PREVIOUS: Anger – Negative uses (#2)
SITE: List of phrases about anger or conflict (date rape, hot-blooded, road rage, tit-for-tat….)
See ‘ACRONYM’ page for abbrev.
NOTE: The following posts give several versions of the BASIC ways to categorize how people react to their own or other people’s anger/rage (Unsafe & Safe).
DEALING with Anger
A & C – OUTWARD : anger at other people, places or things
A. Indirect: sneaky or passive – taking out anger on others without admitting or dealing with it
• Assaultive – physical, verbal & sexual cruelty
• Aggressive – attack on the other person’s identity rather than their actions/non-actions (CHART: ‘Captain Cranky”)
B. – INWARD: suppressed & used against oneself, for FEAR of:
– hurting / offending others
– being disliked / rejected
– loosing control
– disobeying RULE “Never get angry”
– the emotional intensity
– loosing close relationship
It can be EXPRESSED as:
– anxiety, guilt, illness, tiredness
– any form of self harm
– lack of sexual desire
– all types of Self-Hate
– all addictive behavior
– whining, complaining
– little communication / quiet remoteness, depression
D. Anger RESOLUTION, finding direct ways to manage, change or leave problem situations, using the Healthy Adult ego state
CHART contrasts 3 symbolic animal ways of dealing with anger :
• Ostrich( Passive) = ignore, deny emotion /
• Rhino (Aggressive) = attack, deny responsibility
• Elephant (Healthy) = be calm, understand, negotiate, expressed by:
a. Knowing ‘anger-signals’, from self or others, & then staying awake for their appearance
b. Using a variety of productive & safe ways to respond (MORE….)
• Use the S.M.A.R.T. action plan to deal with issues:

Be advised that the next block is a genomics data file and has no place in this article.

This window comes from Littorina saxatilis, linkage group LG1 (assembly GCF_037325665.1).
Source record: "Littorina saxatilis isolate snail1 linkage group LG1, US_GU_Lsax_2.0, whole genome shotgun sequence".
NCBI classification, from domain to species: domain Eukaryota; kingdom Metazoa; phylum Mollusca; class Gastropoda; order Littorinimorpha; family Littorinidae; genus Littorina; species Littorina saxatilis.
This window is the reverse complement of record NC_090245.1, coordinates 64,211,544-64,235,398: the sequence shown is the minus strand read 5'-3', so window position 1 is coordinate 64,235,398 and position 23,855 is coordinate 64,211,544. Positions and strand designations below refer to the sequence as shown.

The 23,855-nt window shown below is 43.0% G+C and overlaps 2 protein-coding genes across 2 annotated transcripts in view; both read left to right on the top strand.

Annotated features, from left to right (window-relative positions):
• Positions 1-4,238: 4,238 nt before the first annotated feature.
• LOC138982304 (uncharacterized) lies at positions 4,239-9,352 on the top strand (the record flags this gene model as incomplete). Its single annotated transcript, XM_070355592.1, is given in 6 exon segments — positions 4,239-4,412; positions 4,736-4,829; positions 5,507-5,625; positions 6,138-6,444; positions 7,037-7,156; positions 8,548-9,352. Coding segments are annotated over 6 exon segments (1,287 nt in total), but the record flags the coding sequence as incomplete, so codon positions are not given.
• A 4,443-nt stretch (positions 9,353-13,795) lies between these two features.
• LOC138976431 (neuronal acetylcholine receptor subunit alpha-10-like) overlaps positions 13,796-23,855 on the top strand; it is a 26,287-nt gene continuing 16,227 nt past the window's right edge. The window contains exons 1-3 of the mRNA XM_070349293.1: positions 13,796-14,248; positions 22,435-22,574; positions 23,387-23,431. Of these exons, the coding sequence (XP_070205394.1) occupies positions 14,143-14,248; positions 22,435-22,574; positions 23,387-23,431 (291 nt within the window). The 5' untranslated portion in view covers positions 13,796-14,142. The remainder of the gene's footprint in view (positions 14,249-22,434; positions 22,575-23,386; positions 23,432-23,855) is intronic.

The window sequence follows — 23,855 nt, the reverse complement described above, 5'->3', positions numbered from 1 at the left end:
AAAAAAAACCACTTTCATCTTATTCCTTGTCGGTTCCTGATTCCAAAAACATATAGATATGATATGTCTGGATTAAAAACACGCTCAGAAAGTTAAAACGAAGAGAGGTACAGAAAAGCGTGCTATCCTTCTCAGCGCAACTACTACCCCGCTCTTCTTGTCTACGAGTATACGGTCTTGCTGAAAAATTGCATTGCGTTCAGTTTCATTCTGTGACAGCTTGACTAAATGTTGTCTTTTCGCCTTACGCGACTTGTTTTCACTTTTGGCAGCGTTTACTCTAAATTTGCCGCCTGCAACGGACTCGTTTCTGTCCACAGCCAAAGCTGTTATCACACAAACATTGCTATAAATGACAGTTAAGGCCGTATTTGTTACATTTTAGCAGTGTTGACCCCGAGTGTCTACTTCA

• Face the problem
• Ask questions to gather relevant info
• Re-frame – “What else could this situation mean?”
• Don’t take criticism personally, just learn from it – if possible. Side-step the WIC’s reactions
• Then let it go of the whole thing. Forgive yourself, if necessary. ELEPHANT JOURNAL
CHART: Appropriate expressions of anger are a way to be assertive (not aggressive).
– Unhealthy: dumping it on others or at oneself.
– Ignoring: Suppressing it (denial) eventually leads to depression
NOTE: Speaking in a FIRM tone is not automatically an expression of anger. It can simply mean determination, being sure of something, or making a point. This also applies to teaching, correcting & providing discipline, which is meant to guide & support.
🌀 However, if your WIC hears firmness, corrections or being giving direction as an attack or put-down, when it’s not meant as such, you’ll experience the same fear & weakness as if it were, based on childhood trauma.
1. Hidden anger
“Just because anger is hidden doesn’t mean it is harmless. Just because it’s under wraps doesn’t mean it is under control.”
For many of us, the need to deny the strength or even the existence of our anger is so powerful that we develop the ability to deny the anger even exists – unconsciously or by choice.
• BUT – “Anger is such a powerful coping mechanism that repression and suppression are not successful. The more you try to avoid it, the more time and energy you are going to spend with it. It’s a paradox.” Dr. Roland Mairuo, Seattle MD. (+ Bible references)
Burying anger doesn’t diffuse it, it just burrow underground, where it undermines our sense of Self. The force of it will find other, secondary outlets when not allowed out directly & appropriately, usually in damaging ways
• Freud once likened anger to the smoke in an old-fashioned wood burning stove. The normal avenue for the discharge of smoke is up the flue & out of the chimney. If this is blocked, the smoke will leak out in unintended ways…. around the door, through the grate…. choking everyone in the room. If all avenues of escape are blocked, the fire goes out & the stove is useless.
Humans are the same – if anger is suppressed, it leaks out anyway. If suppressed for too long, we become cold inside & hard outside.
Normal, human expression of anger is big physical movements &/or loud vocalization, as in unhappy babies.
NEXT: Ways to React (Part 2)